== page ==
Collaborative Research: WSC-Category 1. Sustainability Dynamics for Water Resources in a Rapidly Urbanizing and Climatically Sensitive Region
The University of Idaho and Washington State University are awarded a Water, Sustainability and Climate Type 1 award to develop the organizing framework for a systematic assessment of urbanization and its impacts on water in the Spokane, Washington-Coeur d'Alene, Idaho Corridor. The framework is grounded in collaboration between scientists and the local communities in the area. The principal goal of the award will be to accomplish an improved understanding of linkages between human dimensions and water resources as a coupled human-natural system. This will be based on accessing and assessing existing data and models, and adding essential new social science data to refine, integrate, and optimize established models. Optimization models will develop scenarios that can be evaluated and adopted by policy and decision makers in the communities of the Spokane-Coeur d'Alene Corridor. A systems approach will be used in this project to address the complex intersection of water resources and human activity including climate dynamics, water quantity/quality, landscape dynamics, distributed and renewable energy, social/economic factors, cultural and demographic change, natural resource law, built environment/engineering infrastructure, transportation planning/policies, urban-wildland/agriculture interface, and new threats from changing environments (e.g., wildfire impacts, invasive species). The work that will be accomplished will be performed by researchers from the University of Idaho and Washington State University and the state, federal, city, county and tribal institutions that acquire data and are responsible for the management of their resources and communities.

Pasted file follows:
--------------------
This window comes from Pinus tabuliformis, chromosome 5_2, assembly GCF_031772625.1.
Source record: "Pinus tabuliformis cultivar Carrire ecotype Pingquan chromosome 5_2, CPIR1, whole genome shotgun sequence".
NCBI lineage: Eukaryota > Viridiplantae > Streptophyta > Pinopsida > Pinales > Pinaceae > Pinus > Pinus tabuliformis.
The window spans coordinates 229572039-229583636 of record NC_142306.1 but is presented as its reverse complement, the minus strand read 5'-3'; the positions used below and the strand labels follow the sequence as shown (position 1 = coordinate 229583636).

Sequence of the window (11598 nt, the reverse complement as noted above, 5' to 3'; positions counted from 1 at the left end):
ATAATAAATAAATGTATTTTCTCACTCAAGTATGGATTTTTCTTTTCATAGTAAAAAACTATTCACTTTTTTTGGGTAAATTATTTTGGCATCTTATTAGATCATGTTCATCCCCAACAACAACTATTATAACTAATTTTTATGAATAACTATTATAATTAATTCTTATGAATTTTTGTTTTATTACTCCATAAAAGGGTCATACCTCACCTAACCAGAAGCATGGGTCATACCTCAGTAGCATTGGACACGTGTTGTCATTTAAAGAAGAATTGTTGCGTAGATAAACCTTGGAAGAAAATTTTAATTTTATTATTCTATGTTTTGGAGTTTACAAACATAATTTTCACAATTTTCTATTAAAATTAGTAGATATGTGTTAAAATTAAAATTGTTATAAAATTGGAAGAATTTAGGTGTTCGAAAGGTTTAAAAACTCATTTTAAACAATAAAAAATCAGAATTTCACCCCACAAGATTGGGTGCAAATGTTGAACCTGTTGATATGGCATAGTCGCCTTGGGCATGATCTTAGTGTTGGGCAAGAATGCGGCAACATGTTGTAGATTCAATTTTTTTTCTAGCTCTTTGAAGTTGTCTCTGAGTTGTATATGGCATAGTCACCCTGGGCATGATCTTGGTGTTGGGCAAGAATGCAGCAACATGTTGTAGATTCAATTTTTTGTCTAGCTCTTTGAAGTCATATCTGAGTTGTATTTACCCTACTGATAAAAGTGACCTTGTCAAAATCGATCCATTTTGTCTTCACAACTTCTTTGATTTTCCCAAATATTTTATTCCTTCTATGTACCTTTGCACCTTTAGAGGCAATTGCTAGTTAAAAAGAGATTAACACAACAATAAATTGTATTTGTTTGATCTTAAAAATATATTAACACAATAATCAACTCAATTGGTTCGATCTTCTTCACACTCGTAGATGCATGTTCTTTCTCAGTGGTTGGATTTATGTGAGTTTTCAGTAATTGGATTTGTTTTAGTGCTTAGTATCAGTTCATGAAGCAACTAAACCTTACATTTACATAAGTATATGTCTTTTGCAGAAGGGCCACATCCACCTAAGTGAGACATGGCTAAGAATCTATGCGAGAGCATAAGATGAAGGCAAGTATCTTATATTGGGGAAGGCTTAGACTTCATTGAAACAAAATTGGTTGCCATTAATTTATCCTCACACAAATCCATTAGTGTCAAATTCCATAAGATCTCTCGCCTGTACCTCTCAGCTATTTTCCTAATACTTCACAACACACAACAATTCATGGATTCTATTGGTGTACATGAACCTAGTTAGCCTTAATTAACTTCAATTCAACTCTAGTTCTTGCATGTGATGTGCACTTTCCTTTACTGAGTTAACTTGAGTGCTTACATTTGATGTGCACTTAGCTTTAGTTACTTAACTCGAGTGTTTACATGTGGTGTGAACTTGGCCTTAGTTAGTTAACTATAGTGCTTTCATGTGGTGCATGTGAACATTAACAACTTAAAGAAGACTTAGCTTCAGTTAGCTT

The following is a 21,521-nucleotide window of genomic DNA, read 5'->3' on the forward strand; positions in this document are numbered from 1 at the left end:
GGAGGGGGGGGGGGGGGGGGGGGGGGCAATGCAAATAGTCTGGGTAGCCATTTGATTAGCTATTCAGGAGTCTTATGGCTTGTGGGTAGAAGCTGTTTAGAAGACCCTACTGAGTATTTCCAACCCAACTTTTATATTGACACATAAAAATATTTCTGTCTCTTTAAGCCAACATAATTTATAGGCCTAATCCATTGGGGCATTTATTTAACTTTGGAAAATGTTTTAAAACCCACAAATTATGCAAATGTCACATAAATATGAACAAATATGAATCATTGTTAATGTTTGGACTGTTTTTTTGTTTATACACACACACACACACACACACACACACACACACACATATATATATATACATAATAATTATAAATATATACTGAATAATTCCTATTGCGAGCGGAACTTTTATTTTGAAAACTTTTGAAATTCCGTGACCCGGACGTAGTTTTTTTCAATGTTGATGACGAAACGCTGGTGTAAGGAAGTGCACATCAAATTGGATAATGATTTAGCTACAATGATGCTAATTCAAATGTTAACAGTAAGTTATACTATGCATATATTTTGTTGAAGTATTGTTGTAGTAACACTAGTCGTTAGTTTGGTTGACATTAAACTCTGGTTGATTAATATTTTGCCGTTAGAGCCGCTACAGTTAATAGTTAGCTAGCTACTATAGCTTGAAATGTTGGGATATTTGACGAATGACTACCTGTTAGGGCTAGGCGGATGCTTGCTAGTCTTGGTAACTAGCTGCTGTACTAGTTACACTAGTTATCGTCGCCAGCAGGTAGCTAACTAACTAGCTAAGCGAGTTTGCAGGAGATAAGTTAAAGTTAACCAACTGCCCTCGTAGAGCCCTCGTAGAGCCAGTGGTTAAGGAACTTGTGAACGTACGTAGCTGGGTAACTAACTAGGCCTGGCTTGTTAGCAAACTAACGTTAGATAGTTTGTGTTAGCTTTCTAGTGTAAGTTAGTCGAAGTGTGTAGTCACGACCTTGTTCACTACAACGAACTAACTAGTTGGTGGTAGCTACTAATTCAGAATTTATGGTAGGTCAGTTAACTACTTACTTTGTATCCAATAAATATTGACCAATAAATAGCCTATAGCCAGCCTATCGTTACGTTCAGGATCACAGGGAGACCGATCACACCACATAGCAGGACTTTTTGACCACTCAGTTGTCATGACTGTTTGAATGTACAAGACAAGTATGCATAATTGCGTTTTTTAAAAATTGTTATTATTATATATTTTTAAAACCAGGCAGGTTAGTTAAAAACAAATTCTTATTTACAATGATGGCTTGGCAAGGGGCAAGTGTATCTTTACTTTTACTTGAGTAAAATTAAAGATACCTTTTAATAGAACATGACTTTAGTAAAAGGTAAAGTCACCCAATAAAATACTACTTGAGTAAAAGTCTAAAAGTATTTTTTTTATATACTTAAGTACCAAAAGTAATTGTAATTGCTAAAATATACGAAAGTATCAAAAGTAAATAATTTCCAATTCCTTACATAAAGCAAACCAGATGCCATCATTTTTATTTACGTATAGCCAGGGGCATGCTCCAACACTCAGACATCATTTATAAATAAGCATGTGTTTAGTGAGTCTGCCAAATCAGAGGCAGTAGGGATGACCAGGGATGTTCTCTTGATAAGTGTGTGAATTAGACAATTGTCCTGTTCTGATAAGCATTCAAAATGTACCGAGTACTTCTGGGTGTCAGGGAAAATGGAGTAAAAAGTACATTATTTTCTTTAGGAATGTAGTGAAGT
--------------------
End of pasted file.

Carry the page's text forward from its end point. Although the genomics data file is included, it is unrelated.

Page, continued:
The award will build an education and engagement program that involves partners and core stakeholders in the collaborative effort. Broader impacts will occur in three ways: (1) holding of public fora that advance discovery and understanding, (2) providing broad dissemination of planning efforts and products to stakeholders throughout the study area and in other communities in the region, and (3) transferring direct benefits to society through the exploration of policy options with decision-makers. The project will partner with education programs to provide STEM (Science, Technology, Engineering, and Mathematics) and sustainability products for K-12 programming and teacher training. Partnerships with the tribes will focus on integrating underrepresented groups into the research and will engage indigenous and non-indigenous graduate students in development of stakeholder workshops and education programs. The program will build partnerships with the Coeur d'Alene, Spokane, and Colville Tribes and engage Native American graduate students in the processes. Owing to their rich culture and history these tribes are essential partners in the research and outreach of the research program.